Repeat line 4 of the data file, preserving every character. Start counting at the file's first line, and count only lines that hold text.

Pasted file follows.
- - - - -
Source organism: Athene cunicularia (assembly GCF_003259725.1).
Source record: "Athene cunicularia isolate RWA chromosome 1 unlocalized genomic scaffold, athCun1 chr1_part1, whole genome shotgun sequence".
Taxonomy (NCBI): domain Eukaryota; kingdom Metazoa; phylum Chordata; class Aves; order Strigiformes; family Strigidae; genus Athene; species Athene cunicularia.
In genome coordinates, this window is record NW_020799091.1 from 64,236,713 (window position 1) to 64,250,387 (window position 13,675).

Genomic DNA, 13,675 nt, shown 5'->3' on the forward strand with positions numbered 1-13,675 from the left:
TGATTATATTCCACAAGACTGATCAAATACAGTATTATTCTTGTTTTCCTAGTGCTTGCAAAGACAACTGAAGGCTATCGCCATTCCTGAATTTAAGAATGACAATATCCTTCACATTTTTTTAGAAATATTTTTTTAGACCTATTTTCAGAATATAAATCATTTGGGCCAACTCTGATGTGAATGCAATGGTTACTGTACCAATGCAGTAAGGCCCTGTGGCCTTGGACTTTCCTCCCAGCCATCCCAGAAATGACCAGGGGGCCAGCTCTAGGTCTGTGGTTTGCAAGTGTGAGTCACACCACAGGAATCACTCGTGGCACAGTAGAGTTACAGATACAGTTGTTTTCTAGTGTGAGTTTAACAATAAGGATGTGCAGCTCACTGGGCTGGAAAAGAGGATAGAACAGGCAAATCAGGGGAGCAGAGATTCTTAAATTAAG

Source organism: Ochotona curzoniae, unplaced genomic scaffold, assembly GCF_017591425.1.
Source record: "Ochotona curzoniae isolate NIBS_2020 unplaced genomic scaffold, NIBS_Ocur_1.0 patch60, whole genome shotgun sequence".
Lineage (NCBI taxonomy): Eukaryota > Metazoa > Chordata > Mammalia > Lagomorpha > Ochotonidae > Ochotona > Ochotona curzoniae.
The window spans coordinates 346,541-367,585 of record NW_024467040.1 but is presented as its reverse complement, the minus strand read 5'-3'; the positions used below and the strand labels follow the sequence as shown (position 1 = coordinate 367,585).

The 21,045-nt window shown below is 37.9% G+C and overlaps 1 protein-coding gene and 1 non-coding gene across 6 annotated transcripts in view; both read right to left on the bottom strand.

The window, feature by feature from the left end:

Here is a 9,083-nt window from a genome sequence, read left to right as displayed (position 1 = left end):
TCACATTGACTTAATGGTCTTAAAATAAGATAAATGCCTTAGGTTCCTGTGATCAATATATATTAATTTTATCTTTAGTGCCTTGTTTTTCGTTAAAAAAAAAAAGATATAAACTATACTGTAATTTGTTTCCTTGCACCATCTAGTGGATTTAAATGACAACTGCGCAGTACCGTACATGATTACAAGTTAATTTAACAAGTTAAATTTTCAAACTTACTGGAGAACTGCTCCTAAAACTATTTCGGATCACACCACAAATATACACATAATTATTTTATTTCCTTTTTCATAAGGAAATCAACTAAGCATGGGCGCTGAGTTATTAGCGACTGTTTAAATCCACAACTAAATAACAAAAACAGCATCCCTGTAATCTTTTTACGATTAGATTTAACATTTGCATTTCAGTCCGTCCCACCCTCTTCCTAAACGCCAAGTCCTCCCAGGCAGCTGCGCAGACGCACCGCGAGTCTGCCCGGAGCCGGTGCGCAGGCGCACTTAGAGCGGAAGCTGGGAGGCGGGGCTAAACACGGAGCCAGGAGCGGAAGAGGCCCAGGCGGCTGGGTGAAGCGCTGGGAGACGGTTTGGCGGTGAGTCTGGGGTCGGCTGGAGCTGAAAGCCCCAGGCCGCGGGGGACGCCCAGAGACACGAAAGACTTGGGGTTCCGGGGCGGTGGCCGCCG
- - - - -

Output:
In genome coordinates, this window is record NW_020799091.1 from 64,236,713 (window position 1) to 64,250,387 (window position 13,675).